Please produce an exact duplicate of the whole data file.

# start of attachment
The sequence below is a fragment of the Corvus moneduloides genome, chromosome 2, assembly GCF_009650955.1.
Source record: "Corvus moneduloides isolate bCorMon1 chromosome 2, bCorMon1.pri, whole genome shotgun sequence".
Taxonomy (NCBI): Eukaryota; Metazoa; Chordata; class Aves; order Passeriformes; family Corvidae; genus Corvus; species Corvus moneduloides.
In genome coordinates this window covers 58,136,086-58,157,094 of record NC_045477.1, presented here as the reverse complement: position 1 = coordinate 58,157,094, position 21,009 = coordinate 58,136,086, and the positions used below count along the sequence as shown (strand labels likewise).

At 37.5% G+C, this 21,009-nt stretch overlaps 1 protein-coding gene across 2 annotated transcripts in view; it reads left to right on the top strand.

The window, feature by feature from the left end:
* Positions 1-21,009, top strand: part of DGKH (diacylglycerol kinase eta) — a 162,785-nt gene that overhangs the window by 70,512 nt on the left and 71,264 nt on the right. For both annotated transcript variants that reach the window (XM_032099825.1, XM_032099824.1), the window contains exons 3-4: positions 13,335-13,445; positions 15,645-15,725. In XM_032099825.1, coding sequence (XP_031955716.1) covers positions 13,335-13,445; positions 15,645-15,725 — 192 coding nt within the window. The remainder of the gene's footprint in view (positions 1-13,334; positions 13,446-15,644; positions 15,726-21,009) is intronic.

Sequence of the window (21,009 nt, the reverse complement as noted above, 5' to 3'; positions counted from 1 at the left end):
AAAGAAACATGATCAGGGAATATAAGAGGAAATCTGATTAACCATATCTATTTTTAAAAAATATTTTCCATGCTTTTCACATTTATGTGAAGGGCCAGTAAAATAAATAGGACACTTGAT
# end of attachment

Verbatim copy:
The sequence below is a fragment of the Corvus moneduloides genome, chromosome 2, assembly GCF_009650955.1.
Source record: "Corvus moneduloides isolate bCorMon1 chromosome 2, bCorMon1.pri, whole genome shotgun sequence".
Taxonomy (NCBI): Eukaryota; Metazoa; Chordata; class Aves; order Passeriformes; family Corvidae; genus Corvus; species Corvus moneduloides.
In genome coordinates this window covers 58,136,086-58,157,094 of record NC_045477.1, presented here as the reverse complement: position 1 = coordinate 58,157,094, position 21,009 = coordinate 58,136,086, and the positions used below count along the sequence as shown (strand labels likewise).

At 37.5% G+C, this 21,009-nt stretch overlaps 1 protein-coding gene across 2 annotated transcripts in view; it reads left to right on the top strand.

The window, feature by feature from the left end:
* Positions 1-21,009, top strand: part of DGKH (diacylglycerol kinase eta) — a 162,785-nt gene that overhangs the window by 70,512 nt on the left and 71,264 nt on the right. For both annotated transcript variants that reach the window (XM_032099825.1, XM_032099824.1), the window contains exons 3-4: positions 13,335-13,445; positions 15,645-15,725. In XM_032099825.1, coding sequence (XP_031955716.1) covers positions 13,335-13,445; positions 15,645-15,725 — 192 coding nt within the window. The remainder of the gene's footprint in view (positions 1-13,334; positions 13,446-15,644; positions 15,726-21,009) is intronic.

Sequence of the window (21,009 nt, the reverse complement as noted above, 5' to 3'; positions counted from 1 at the left end):
AAAGAAACATGATCAGGGAATATAAGAGGAAATCTGATTAACCATATCTATTTTTAAAAAATATTTTCCATGCTTTTCACATTTATGTGAAGGGCCAGTAAAATAAATAGGACACTTGAT